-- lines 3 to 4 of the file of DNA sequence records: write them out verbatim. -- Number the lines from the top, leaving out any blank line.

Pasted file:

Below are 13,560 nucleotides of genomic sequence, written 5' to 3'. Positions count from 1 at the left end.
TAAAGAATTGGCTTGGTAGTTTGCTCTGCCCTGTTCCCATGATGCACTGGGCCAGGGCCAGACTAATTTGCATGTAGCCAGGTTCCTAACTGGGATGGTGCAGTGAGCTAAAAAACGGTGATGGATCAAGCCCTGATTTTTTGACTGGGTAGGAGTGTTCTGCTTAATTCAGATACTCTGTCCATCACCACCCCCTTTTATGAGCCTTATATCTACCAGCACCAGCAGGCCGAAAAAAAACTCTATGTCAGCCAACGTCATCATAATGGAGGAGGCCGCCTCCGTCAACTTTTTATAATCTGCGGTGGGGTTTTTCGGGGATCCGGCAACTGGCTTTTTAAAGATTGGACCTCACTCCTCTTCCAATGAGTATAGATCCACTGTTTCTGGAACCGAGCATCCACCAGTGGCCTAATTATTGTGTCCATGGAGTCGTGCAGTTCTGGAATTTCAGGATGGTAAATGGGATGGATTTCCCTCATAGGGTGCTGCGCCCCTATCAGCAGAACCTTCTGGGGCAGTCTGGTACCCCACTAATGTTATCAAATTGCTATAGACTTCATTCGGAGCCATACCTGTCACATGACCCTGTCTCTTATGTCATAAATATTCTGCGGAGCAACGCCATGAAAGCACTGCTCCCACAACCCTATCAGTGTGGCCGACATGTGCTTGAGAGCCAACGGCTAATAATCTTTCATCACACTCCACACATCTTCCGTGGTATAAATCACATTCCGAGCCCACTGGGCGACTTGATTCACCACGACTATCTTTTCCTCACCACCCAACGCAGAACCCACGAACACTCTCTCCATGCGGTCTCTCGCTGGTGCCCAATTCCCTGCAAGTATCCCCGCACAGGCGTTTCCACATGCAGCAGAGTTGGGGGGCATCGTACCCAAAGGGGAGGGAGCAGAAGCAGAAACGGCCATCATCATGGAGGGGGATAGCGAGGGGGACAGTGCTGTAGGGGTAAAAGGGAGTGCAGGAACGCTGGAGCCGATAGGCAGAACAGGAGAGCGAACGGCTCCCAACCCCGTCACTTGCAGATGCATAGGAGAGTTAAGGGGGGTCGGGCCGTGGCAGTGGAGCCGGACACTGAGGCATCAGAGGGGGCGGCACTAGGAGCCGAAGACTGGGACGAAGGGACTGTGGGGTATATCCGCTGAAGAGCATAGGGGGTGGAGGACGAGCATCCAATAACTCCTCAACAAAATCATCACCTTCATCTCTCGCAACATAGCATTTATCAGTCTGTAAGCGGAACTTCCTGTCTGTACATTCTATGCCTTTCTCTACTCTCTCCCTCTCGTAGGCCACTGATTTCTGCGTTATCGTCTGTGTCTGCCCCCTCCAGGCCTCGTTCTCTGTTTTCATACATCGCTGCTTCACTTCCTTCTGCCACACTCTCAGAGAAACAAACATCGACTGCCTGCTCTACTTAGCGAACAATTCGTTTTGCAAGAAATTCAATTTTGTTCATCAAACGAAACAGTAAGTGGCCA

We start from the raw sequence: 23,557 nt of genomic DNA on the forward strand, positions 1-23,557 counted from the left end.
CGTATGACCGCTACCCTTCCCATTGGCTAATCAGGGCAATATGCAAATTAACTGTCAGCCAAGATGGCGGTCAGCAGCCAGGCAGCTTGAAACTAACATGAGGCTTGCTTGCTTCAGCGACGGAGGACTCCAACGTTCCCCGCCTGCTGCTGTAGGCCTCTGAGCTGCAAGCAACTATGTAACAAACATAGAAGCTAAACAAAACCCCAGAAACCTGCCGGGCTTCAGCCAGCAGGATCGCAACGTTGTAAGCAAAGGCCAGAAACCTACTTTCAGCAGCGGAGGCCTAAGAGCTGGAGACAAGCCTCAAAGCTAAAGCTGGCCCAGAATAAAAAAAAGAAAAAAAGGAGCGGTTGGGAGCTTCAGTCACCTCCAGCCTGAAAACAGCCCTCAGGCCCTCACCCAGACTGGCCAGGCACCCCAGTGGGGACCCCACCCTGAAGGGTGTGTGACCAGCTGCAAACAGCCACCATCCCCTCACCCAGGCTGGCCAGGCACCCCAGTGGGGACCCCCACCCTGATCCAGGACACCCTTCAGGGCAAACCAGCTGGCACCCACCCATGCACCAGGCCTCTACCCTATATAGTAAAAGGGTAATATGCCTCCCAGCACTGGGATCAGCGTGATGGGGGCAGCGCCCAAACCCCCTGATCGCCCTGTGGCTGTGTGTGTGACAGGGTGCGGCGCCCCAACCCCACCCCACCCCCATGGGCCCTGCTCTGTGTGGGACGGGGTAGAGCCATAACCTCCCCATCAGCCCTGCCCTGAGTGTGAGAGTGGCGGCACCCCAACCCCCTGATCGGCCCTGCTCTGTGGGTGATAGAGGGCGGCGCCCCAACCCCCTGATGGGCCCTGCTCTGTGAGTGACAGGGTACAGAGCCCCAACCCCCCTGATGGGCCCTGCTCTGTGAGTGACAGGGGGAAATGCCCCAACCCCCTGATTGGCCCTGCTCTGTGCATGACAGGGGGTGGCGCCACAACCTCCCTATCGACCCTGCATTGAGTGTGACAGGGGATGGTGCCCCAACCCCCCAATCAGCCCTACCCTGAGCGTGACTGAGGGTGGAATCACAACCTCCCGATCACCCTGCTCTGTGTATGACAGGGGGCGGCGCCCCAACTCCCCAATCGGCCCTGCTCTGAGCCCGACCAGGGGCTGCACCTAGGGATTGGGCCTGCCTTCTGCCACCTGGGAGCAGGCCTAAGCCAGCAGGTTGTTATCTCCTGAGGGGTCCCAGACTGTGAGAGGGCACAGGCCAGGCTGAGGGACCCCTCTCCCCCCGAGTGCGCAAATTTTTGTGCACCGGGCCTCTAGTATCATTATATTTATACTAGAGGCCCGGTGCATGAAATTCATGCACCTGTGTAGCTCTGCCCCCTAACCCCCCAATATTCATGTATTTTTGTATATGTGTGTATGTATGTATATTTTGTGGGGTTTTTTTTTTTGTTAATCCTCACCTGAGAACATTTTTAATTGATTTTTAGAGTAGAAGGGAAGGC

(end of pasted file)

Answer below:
We start from the raw sequence: 23,557 nt of genomic DNA on the forward strand, positions 1-23,557 counted from the left end.
CGTATGACCGCTACCCTTCCCATTGGCTAATCAGGGCAATATGCAAATTAACTGTCAGCCAAGATGGCGGTCAGCAGCCAGGCAGCTTGAAACTAACATGAGGCTTGCTTGCTTCAGCGACGGAGGACTCCAACGTTCCCCGCCTGCTGCTGTAGGCCTCTGAGCTGCAAGCAACTATGTAACAAACATAGAAGCTAAACAAAACCCCAGAAACCTGCCGGGCTTCAGCCAGCAGGATCGCAACGTTGTAAGCAAAGGCCAGAAACCTACTTTCAGCAGCGGAGGCCTAAGAGCTGGAGACAAGCCTCAAAGCTAAAGCTGGCCCAGAATAAAAAAAAGAAAAAAAGGAGCGGTTGGGAGCTTCAGTCACCTCCAGCCTGAAAACAGCCCTCAGGCCCTCACCCAGACTGGCCAGGCACCCCAGTGGGGACCCCACCCTGAAGGGTGTGTGACCAGCTGCAAACAGCCACCATCCCCTCACCCAGGCTGGCCAGGCACCCCAGTGGGGACCCCCACCCTGATCCAGGACACCCTTCAGGGCAAACCAGCTGGCACCCACCCATGCACCAGGCCTCTACCCTATATAGTAAAAGGGTAATATGCCTCCCAGCACTGGGATCAGCGTGATGGGGGCAGCGCCCAAACCCCCTGATCGCCCTGTGGCTGTGTGTGTGACAGGGTGCGGCGCCCCAACCCCACCCCACCCCCATGGGCCCTGCTCTGTGTGGGACGGGGTAGAGCCATAACCTCCCCATCAGCCCTGCCCTGAGTGTGAGAGTGGCGGCACCCCAACCCCCTGATCGGCCCTGCTCTGTGGGTGATAGAGGGCGGCGCCCCAACCCCCTGATGGGCCCTGCTCTGTGAGTGACAGGGTACAGAGCCCCAACCCCCCTGATGGGCCCTGCTCTGTGAGTGACAGGGGGAAATGCCCCAACCCCCTGATTGGCCCTGCTCTGTGCATGACAGGGGGTGGCGCCACAACCTCCCTATCGACCCTGCATTGAGTGTGACAGGGGATGGTGCCCCAACCCCCCAATCAGCCCTACCCTGAGCGTGACTGAGGGTGGAATCACAACCTCCCGATCACCCTGCTCTGTGTATGACAGGGGGCGGCGCCCCAACTCCCCAATCGGCCCTGCTCTGAGCCCGACCAGGGGCTGCACCTAGGGATTGGGCCTGCCTTCTGCCACCTGGGAGCAGGCCTAAGCCAGCAGGTTGTTATCTCCTGAGGGGTCCCAGACTGTGAGAGGGCACAGGCCAGGCTGAGGGACCCCTCTCCCCCCGAGTGCGCAAATTTTTGTGCACCGGGCCTCTAGTATCATTATATTTATACTAGAGGCCCGGTGCATGAAATTCATGCACCTGTGTAGCTCTGCCCCCTAACCCCCCAATATTCATGTATTTTTGTATATGTGTGTATGTATGTATATTTTGTGGGGTTTTTTTTTTTGTTAATCCTCACCTGAGAACATTTTTAATTGATTTTTAGAGTAGAAGGGAAGGC